Erin Mickelwaite, MSW
Pun intended. Picture this: you are at the store, shopping for fruits and vegetables. You reach for that ubiquitous roll of thin, clear plastic produce bags. You unroll five, six, seven, eight. Not even thinking that there might be another way. So as you reach for some bell peppers and you start loading them into the plastic bag, let’s pause right here for a moment.
Where have those bell peppers been, and where are those bell peppers going? In order to end up in that neatly stacked pile on the grocery store shelf, those peppers had to travel many a mile. First they were picked in the fields, then they were likely sorted by human hands and put into boxes, those boxes were loaded onto a truck, and shipped to your local supermarket. From there, The peppers were unloaded from the boxes and placed onto the shelf by someone’s hands. And it’s possible that several shoppers before you may have touched one of your peppers as they were checking them out. Now, in this moment, you are going to pick them up, and bring them home.
So let’s say those rolls of plastic bags were nowhere to be found. Imagine for a moment that you picked up the peppers, placed them in your cart, on top of something heavier and less fragile. You make your way to the checkout, again picking up your peppers and putting them on the conveyor belt, the checkout clerk picks them up and puts them on the scale to weigh them, and then you place them into your own reusable bags, en route to their final destination: your house. When you get home, you take them out of the bags and put them into your refrigerator. You wash your hands, and move on with your day.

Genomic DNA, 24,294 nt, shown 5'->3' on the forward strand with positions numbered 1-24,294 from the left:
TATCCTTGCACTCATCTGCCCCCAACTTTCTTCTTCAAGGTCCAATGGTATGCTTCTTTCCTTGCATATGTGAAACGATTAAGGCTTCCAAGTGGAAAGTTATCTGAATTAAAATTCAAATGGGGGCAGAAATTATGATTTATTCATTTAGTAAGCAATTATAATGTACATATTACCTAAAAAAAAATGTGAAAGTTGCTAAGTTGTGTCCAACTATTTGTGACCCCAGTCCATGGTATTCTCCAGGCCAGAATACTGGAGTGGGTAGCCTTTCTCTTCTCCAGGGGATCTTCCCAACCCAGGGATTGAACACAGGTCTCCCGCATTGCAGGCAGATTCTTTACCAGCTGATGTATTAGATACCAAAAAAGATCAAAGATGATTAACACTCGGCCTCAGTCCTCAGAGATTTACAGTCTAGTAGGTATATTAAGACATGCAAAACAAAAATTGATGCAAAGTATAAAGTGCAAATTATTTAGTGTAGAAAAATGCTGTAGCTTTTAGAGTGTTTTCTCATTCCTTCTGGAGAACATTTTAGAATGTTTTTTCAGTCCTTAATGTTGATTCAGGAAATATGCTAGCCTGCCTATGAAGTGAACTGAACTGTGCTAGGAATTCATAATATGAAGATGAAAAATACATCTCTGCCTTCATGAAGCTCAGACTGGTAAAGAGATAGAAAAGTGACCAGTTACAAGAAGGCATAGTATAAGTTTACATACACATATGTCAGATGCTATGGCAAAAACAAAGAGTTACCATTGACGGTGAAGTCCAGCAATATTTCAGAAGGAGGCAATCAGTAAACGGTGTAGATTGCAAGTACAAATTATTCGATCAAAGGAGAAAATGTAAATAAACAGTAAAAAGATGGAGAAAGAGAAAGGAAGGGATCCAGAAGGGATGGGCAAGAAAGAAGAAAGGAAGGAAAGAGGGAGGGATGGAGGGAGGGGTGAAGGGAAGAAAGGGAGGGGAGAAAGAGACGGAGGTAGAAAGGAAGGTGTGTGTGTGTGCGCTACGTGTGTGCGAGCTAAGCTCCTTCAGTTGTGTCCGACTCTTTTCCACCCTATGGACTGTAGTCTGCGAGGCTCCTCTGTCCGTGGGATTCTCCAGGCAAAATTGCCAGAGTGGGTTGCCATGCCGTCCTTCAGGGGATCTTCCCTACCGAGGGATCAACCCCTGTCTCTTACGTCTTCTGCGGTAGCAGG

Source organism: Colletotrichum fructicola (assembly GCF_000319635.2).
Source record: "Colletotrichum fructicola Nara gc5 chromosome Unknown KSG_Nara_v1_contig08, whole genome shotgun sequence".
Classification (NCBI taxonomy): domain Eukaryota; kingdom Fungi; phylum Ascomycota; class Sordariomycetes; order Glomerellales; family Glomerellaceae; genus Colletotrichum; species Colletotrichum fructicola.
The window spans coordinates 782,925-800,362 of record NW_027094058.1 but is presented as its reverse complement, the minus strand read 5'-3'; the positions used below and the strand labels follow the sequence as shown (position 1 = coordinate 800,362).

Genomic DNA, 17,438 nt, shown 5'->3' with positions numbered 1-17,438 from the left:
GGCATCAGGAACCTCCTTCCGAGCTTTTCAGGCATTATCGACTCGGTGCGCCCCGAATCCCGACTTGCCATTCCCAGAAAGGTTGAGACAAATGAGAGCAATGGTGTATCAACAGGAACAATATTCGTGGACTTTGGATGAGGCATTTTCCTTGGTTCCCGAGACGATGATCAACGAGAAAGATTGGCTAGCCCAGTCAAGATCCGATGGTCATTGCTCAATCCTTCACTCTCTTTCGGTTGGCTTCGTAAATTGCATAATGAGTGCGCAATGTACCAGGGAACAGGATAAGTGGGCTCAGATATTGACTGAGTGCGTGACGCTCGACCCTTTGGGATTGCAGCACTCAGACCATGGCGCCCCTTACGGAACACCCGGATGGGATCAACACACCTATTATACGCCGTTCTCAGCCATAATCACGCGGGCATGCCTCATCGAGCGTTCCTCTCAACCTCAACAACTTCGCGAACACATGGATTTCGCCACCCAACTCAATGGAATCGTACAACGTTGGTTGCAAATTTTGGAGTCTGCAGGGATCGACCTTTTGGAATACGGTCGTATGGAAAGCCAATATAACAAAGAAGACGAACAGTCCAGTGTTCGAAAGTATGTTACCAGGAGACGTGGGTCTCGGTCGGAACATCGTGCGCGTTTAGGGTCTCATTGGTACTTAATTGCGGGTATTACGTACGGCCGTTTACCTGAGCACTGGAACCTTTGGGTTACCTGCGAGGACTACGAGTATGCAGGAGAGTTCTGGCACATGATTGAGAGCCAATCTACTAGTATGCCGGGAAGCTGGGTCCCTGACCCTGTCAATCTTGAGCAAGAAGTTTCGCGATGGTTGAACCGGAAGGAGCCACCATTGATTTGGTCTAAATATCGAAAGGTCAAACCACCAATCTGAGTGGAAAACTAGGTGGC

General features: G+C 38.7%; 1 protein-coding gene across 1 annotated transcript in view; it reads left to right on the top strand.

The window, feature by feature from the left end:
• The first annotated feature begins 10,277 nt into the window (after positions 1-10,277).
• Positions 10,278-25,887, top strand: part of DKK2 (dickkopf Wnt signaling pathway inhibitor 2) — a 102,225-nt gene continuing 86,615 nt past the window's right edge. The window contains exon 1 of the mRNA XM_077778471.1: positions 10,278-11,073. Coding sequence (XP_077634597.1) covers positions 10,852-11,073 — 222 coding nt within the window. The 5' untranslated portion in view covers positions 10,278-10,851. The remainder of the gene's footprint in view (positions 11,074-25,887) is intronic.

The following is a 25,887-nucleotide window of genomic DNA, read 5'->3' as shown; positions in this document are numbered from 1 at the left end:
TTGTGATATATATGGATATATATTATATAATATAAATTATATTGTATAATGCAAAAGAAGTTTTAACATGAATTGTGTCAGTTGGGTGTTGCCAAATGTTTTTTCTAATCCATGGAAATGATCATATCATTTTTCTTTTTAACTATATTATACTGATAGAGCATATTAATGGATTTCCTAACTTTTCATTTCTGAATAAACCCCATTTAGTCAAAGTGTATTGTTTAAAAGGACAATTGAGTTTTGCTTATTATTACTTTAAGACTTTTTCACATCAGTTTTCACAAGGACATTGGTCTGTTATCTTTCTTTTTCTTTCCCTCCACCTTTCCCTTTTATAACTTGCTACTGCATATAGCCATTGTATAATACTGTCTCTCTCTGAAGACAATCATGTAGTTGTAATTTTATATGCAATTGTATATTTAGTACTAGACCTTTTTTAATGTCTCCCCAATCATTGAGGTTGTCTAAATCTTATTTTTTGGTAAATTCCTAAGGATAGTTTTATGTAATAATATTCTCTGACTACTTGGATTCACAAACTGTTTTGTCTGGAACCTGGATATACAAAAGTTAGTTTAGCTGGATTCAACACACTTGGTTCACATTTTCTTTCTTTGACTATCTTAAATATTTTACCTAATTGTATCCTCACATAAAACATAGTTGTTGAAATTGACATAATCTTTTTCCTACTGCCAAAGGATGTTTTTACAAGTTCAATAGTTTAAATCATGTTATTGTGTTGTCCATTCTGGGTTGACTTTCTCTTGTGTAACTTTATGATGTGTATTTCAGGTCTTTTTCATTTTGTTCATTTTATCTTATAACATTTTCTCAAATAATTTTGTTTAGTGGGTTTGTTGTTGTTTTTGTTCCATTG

So why are we hung up on putting all of our produce in bags, only to put them in more bags, to get them home? What good does this actually do? A micro-thin layer of plastic certainly doesn’t protect your produce from a bump or a nick. And assuming you wash your fruits and vegetables before you eat or cook with them, is that thin plastic shield really serving as a barrier from germs? And aren’t those the same “germs” that you touched anyway when you picked them up in the first place?
There is a term that has been coined during the Covid-19 pandemic called “hygiene theater.” Meaning that, although valid studies have debunked the myth that Covid-19 is spread readily via contaminated surfaces, we continue anyway to spend an exorbitant amount of time and money sanitizing, cleaning and disinfecting every little thing. It just makes us feel safer, even though it does’t actually make us safer. I liken this concept to using plastic bags for produce: It makes us somehow feel better, as though our fruits and vegetables are neatly encased in this barrier and somehow that is more hygienic and safe, so it just makes us feel better about the whole thing.
I invite you to reconsider. Ponder for a moment how many of these bags are used at your local grocery store each day. Hundreds? Thousands? And then ponder how many folks actually take the time to clean and reuse them, or clean and recycle them into the stretch plastics recycling bin available at most stores. Sadly, the majority likely end up in the landfill, or even worse, the streets or the ocean.
I’ve been doing my grocery store produce shopping without those little plastic bags for quite some time. If I really feel the need to use a plastic bag for something like mushrooms that may break easily or green beans that are too unruly in a pile, I bring one from home or use a very thin and lightweight reusable tote bag. But by and large, my shopping cart is pretty much a pile of fruits and veggies happily commingling without all of those stuffy, stifling plastic bags among them.
Shopping without bags might require a bit more care with regards to piling and placing items into your cart. And it’s a little more effort at the checkout line to keep things grouped for weighing and packing. But in the grand scheme of things, these minimal efforts can add up to a lot of unnecessary waste diverted from the landfill, and perhaps even help us to feel a bit more connected to what we eat, where it comes from and how it ends up on our plates. Creating a more sustainable world begins with deconstructing our habitual practices and taking just a little bit more time to exercise the care and consideration necessary to move a little closer to zero waste.